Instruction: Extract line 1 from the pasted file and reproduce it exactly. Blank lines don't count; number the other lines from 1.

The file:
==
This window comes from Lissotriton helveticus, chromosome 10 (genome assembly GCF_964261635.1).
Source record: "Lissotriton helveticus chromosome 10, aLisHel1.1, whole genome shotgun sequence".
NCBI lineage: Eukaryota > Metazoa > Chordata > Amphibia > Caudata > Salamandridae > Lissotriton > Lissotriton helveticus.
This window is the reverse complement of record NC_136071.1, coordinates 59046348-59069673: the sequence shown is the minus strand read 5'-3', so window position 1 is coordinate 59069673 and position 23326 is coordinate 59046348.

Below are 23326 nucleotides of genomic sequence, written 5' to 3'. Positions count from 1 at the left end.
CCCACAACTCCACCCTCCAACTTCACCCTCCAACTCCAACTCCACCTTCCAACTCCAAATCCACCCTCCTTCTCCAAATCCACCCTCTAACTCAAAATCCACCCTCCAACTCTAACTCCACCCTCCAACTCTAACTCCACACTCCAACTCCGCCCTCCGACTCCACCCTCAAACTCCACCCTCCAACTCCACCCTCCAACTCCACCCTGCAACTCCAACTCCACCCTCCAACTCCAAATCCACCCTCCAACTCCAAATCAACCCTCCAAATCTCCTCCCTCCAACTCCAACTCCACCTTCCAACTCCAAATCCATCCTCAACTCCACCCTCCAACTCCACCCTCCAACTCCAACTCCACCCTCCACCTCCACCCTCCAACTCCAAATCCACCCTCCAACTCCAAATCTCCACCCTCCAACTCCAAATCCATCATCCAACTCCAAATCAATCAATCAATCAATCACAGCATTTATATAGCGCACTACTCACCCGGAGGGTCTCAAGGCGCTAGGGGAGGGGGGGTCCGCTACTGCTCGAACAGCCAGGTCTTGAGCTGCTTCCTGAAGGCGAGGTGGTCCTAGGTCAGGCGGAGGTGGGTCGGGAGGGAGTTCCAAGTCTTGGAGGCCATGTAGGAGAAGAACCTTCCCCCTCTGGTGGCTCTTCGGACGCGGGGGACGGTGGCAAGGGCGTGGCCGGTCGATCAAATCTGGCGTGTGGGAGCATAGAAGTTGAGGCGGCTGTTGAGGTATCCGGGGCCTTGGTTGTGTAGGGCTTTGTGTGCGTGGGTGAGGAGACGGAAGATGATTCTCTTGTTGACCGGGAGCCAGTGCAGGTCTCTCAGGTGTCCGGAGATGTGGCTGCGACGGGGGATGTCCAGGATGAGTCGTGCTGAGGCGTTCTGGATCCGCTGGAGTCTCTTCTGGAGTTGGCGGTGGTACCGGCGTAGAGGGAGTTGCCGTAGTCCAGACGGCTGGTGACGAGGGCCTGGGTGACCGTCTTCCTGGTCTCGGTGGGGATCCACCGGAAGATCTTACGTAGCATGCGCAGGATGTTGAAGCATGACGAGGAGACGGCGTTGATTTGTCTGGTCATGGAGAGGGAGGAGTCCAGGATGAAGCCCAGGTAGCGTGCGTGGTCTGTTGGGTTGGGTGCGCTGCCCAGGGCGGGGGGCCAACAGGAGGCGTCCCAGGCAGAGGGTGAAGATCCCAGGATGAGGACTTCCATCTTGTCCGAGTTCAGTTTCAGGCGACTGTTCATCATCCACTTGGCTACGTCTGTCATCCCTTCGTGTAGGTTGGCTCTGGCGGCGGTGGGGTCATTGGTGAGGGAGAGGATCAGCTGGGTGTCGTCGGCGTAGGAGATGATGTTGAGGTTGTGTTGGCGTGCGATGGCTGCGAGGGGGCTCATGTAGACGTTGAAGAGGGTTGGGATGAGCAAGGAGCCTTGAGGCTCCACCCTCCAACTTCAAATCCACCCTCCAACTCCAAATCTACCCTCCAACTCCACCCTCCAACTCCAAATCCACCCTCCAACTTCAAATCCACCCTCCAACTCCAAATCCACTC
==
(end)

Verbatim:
This window comes from Lissotriton helveticus, chromosome 10 (genome assembly GCF_964261635.1).